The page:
Presentation on theme: "Ford Foundation Conference on “Finance, Business Models, and Sustainable Prosperity ” New York, December 2012 Dic Lo SOAS, University of London."— Presentation transcript:
Ford Foundation Conference on “Finance, Business Models, and Sustainable Prosperity ” New York, December 2012 Dic Lo SOAS, University of London
Theme The explanation of China’s sustained rapid economic growth in the reform era has always been a matter of debate. There exists a body of studies which highlights the role of the state. These include studies that apply the theory of industrial policy, and highlight the role of finance. The aim of this presentation is to show that the role of the state has been far more complex. We seek to show that state influences on economic development have taken the forms of creating the enabling environment and direct intervention, the latter encompassing industrial policy. We argue that, on the whole, the state has played a significantly positive role in Chinese economic development – in terms of promoting structural change, and thereby growth in productivity and employment. And the seemingly inefficient financial sector has made a significantly positive contribution to this process of development.
Basic Observations (a) Structural change: from labor-intensive industrialization in first half of reform era ( ) to capital-deepening industrialization in the second half (1993-present). Figure 1. (b) Ownership and control: public ownership was predominant in first half of reform era, whilst indirect state control (via state firms and banks) was the norm in the second half. Figure 2. (c) State capacity: decentralization and the interaction between the central government and local governments – sometimes synergic, sometimes mutually defeating. Market reform: commercialization of state-owned enterprises (SOEs) and state banks, expansion of private firms, and increased competition. (d) The demand regime: from consumption-led growth in first half of reform era to investment-led growth in second half.
Figure 1. Incremental capital-output ratio (five-year moving averages) Sources: China Statistical Yearbook, various years. Note: ICOR = dK/dY, where dK = I = total fixed asset investment, dY = GDP of current year minus GDP of previous year.
Figure 2. Shares of SOEs in output, employment and capital of industry total Sources: China Statistical Yearbook, various years. Note: V = industrial value-added, K = net value of fixed assets, L = number of employees. Note that a significant proportion of non-SOEs are also with state agents as the ultimate owners-controllers.
Conceptual Issues Point (a) is immediately relevant to the literature on industrial policy, i.e., the debate on comparative advantage-following (CAF) vs. comparative advantage-defying (CAD) strategies. But analysing the CAF-CAD characteristics of structural change might be insufficient for establishing the role of industrial policy in Chinese economic development. Even if a CAF path of structural change is in line with principles of the market, it does not follow that a CAD path must be the product of state intervention, or, more specifically, of state industrial policy. In a world of increasing returns and demand-led productivity growth, the demand regimes matter in shaping the path of structural change. What has been the role of state actions in this regard, i.e., point (d)?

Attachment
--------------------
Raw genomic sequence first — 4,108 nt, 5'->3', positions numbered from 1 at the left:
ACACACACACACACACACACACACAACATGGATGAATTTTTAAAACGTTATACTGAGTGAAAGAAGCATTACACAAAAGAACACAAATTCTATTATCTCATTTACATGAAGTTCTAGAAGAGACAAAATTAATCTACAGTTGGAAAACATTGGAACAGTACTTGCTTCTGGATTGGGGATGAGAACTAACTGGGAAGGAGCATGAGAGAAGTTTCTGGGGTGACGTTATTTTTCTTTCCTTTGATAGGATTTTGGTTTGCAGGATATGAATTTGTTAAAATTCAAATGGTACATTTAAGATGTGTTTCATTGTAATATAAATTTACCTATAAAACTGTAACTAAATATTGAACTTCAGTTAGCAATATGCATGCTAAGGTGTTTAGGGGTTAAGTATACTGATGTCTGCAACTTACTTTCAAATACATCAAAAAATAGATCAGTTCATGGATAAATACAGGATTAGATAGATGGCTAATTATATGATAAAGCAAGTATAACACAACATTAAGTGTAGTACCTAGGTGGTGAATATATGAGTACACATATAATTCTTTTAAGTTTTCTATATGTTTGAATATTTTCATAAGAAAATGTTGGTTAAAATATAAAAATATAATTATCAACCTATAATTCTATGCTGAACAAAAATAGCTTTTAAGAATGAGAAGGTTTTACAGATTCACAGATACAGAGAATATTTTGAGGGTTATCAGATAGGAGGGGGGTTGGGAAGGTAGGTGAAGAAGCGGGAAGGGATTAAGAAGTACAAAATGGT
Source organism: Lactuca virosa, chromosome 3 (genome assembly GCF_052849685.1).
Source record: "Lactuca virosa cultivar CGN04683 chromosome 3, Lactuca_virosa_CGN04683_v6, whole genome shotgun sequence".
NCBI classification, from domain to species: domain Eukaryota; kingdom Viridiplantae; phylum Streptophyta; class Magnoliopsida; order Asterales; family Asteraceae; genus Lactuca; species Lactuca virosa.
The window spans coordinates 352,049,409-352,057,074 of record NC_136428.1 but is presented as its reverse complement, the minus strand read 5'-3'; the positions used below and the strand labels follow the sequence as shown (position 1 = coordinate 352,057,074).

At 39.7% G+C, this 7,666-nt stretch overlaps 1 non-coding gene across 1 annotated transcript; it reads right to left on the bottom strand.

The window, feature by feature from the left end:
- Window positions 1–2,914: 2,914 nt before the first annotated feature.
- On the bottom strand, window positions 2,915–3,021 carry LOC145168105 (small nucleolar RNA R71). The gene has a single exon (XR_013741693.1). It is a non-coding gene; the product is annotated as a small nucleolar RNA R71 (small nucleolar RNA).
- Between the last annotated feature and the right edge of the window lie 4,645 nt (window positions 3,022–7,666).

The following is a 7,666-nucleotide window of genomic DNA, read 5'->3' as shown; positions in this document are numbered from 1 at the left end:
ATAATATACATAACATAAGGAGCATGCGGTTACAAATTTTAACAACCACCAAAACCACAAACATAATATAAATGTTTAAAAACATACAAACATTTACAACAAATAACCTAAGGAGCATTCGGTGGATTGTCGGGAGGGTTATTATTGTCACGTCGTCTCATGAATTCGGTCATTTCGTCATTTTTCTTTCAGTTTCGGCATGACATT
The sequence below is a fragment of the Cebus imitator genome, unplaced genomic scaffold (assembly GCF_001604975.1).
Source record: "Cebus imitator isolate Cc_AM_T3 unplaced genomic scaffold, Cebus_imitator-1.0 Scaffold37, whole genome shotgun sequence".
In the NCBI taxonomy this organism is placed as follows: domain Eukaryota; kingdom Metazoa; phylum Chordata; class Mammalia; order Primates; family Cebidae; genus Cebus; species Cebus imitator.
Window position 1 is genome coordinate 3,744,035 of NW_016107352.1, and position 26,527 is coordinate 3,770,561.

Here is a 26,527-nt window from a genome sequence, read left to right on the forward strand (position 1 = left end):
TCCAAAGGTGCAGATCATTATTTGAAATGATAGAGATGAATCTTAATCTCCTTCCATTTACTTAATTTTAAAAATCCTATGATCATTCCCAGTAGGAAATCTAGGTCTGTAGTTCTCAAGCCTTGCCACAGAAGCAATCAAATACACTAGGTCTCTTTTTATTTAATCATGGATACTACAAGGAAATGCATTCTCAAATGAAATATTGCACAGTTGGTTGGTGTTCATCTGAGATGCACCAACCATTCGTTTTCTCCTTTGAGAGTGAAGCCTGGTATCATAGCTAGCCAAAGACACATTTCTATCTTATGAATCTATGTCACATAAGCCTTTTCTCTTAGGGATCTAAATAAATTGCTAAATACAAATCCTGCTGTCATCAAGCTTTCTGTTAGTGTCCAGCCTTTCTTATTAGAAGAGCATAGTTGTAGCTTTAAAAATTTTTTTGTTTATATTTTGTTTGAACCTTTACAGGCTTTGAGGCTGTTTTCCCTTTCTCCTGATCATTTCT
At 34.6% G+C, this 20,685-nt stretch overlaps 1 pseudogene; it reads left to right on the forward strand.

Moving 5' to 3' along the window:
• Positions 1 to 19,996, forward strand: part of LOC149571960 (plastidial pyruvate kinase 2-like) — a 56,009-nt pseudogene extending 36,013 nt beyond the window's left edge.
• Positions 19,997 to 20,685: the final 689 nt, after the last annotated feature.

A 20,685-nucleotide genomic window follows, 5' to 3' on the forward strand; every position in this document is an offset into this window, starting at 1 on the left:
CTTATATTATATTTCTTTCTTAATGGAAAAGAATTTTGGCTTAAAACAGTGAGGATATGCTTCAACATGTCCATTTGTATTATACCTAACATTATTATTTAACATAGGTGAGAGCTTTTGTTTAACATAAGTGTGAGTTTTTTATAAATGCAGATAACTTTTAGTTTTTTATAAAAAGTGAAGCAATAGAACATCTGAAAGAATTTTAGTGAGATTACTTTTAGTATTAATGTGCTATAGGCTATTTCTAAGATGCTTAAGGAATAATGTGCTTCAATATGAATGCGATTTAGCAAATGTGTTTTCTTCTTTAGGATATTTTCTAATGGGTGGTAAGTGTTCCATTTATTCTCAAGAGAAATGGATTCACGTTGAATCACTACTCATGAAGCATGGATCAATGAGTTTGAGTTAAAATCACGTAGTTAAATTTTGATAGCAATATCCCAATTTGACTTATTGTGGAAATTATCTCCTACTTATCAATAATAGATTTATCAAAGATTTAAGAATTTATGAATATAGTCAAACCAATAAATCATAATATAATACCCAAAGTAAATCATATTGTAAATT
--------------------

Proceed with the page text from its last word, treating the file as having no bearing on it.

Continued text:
Conceptual Issues The industrial policy literature is also about the conditions for the working of alternative strategies – in particular, the developmental state vs. crony capitalism, i.e., points (b), and (c). Under what circumstances will long-term developmental concerns prevail – rather than purely short-term profits, or even unproductive rent-seeking activities? Washington Consensus : technological transfer and thereby economic development is an automatic outcome of the market. The modified view: structural change in line with the principle of comparative advantage might not always materialize, because of market failures in delivering the necessary technological development.
Conceptual Issues Theories of industrial policy: industrialization is more than realizing the principle of comparative advantage, given the importance of dynamic increasing returns and economies of scale and scope. Theories of the national innovation systems: in the era of information revolution, the precondition for late development is the building up of not just production capacity as such but rather the innovation capability for absorbing, assimilating, and improving upon imported technology The Washington Consensus and the modified positions from the Washington institutions implicitly assume a pure market within which productivity-improving structural change takes place. The theories of industrial policy and the “national innovation system” are more aware of the complex and shifting nature of the world market in reality – esp. the influences of financialization.
Enabling Environment and Direct Intervention In the first half of reform era, state action in the creation of the enabling environment, and inaction in direct intervention, were the norm. Economic development follow a labour-intensive industrialization path – carried out by market-oriented non-state firms (mostly collective township and village enterprises). State action focused on market reform. State-owned enterprises and state banks took up the adjustment cost of reform, while fostering wage growth and job security, which were the underpinning of the prevailing path of consumption-led industrialization. In the second half of reform era, state activism in both respects. Public finance was mainly responsible for productive investment. Hence the path of capital-deepening, investment-led industrialization, carried out mainly by SOEs in upstream materials industries and TNCs in high- tech industries.